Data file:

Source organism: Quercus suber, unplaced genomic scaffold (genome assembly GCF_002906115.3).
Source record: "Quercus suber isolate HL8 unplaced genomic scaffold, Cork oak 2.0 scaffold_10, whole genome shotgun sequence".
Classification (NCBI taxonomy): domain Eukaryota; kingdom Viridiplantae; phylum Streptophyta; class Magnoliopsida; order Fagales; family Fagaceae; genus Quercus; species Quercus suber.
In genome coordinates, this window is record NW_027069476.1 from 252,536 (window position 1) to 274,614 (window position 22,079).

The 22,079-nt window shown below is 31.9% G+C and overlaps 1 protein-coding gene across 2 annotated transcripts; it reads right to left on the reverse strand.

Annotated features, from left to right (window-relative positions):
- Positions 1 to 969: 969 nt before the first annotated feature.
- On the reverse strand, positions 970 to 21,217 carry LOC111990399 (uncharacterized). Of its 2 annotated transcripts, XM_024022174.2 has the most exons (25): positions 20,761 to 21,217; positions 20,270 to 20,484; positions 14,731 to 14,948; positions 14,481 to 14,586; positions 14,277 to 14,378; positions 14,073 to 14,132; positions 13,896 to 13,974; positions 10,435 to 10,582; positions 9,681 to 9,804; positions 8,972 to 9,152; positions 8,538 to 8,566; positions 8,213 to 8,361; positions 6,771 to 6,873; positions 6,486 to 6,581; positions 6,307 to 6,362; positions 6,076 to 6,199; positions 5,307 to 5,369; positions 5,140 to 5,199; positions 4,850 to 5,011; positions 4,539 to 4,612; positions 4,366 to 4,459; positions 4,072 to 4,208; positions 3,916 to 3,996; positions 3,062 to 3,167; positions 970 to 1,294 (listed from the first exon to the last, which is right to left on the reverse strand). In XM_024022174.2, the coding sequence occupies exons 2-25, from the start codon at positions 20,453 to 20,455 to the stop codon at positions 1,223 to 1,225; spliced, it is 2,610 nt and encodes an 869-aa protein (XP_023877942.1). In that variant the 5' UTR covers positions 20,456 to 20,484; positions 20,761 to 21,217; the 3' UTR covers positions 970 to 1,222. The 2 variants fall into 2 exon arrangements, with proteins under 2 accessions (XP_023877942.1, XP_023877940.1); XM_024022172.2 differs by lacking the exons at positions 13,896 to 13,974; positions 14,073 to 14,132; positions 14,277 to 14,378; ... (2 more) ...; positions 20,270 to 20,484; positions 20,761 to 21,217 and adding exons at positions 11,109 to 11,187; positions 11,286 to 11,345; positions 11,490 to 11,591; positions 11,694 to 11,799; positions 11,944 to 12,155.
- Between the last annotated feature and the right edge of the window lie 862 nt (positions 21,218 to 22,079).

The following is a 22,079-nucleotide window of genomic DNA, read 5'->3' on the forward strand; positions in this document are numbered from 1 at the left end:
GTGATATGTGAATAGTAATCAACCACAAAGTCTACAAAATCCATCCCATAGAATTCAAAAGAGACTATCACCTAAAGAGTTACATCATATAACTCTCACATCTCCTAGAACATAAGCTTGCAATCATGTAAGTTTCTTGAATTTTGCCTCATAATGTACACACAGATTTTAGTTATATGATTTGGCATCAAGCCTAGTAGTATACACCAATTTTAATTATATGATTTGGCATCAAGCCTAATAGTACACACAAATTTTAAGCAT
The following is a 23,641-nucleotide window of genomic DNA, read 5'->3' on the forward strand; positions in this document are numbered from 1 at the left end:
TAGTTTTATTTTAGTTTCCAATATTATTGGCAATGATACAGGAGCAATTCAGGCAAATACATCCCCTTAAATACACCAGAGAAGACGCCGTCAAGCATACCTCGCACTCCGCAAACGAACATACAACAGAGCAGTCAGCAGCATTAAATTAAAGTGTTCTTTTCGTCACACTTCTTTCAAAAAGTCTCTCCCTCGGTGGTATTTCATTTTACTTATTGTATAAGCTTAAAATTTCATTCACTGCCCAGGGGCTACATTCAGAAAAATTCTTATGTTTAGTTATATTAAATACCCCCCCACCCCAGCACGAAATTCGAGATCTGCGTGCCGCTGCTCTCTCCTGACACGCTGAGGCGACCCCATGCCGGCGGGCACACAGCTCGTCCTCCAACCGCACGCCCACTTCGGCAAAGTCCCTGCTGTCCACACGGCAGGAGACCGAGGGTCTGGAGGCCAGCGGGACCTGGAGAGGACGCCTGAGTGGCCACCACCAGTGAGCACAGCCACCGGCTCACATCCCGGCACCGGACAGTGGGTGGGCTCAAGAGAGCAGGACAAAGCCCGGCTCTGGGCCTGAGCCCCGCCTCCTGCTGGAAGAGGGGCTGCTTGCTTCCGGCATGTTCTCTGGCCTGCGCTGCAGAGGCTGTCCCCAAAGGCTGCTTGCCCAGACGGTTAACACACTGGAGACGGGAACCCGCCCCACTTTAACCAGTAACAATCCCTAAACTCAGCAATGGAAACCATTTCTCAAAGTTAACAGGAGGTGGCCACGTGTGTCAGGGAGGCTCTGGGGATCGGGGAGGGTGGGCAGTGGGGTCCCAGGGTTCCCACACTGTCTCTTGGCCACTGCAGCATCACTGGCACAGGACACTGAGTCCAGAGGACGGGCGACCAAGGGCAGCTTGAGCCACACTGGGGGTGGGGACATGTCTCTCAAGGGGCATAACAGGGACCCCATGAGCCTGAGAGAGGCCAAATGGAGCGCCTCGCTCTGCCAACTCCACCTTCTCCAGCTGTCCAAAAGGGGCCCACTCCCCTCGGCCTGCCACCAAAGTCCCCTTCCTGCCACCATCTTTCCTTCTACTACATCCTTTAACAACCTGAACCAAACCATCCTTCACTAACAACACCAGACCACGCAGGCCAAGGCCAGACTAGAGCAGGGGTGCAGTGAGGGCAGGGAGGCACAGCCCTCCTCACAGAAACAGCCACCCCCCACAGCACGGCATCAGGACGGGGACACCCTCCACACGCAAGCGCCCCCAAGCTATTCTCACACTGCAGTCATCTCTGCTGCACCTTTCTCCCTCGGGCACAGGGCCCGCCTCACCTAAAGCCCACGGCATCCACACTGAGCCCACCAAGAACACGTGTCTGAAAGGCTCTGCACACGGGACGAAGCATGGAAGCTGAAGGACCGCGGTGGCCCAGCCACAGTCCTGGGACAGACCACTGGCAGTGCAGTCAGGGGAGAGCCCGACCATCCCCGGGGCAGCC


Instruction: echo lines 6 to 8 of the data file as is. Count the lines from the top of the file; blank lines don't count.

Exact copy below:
Annotated features, from left to right (window-relative positions):
- Positions 1 to 969: 969 nt before the first annotated feature.
- On the reverse strand, positions 970 to 21,217 carry LOC111990399 (uncharacterized). Of its 2 annotated transcripts, XM_024022174.2 has the most exons (25): positions 20,761 to 21,217; positions 20,270 to 20,484; positions 14,731 to 14,948; positions 14,481 to 14,586; positions 14,277 to 14,378; positions 14,073 to 14,132; positions 13,896 to 13,974; positions 10,435 to 10,582; positions 9,681 to 9,804; positions 8,972 to 9,152; positions 8,538 to 8,566; positions 8,213 to 8,361; positions 6,771 to 6,873; positions 6,486 to 6,581; positions 6,307 to 6,362; positions 6,076 to 6,199; positions 5,307 to 5,369; positions 5,140 to 5,199; positions 4,850 to 5,011; positions 4,539 to 4,612; positions 4,366 to 4,459; positions 4,072 to 4,208; positions 3,916 to 3,996; positions 3,062 to 3,167; positions 970 to 1,294 (listed from the first exon to the last, which is right to left on the reverse strand). In XM_024022174.2, the coding sequence occupies exons 2-25, from the start codon at positions 20,453 to 20,455 to the stop codon at positions 1,223 to 1,225; spliced, it is 2,610 nt and encodes an 869-aa protein (XP_023877942.1). In that variant the 5' UTR covers positions 20,456 to 20,484; positions 20,761 to 21,217; the 3' UTR covers positions 970 to 1,222. The 2 variants fall into 2 exon arrangements, with proteins under 2 accessions (XP_023877942.1, XP_023877940.1); XM_024022172.2 differs by lacking the exons at positions 13,896 to 13,974; positions 14,073 to 14,132; positions 14,277 to 14,378; ... (2 more) ...; positions 20,270 to 20,484; positions 20,761 to 21,217 and adding exons at positions 11,109 to 11,187; positions 11,286 to 11,345; positions 11,490 to 11,591; positions 11,694 to 11,799; positions 11,944 to 12,155.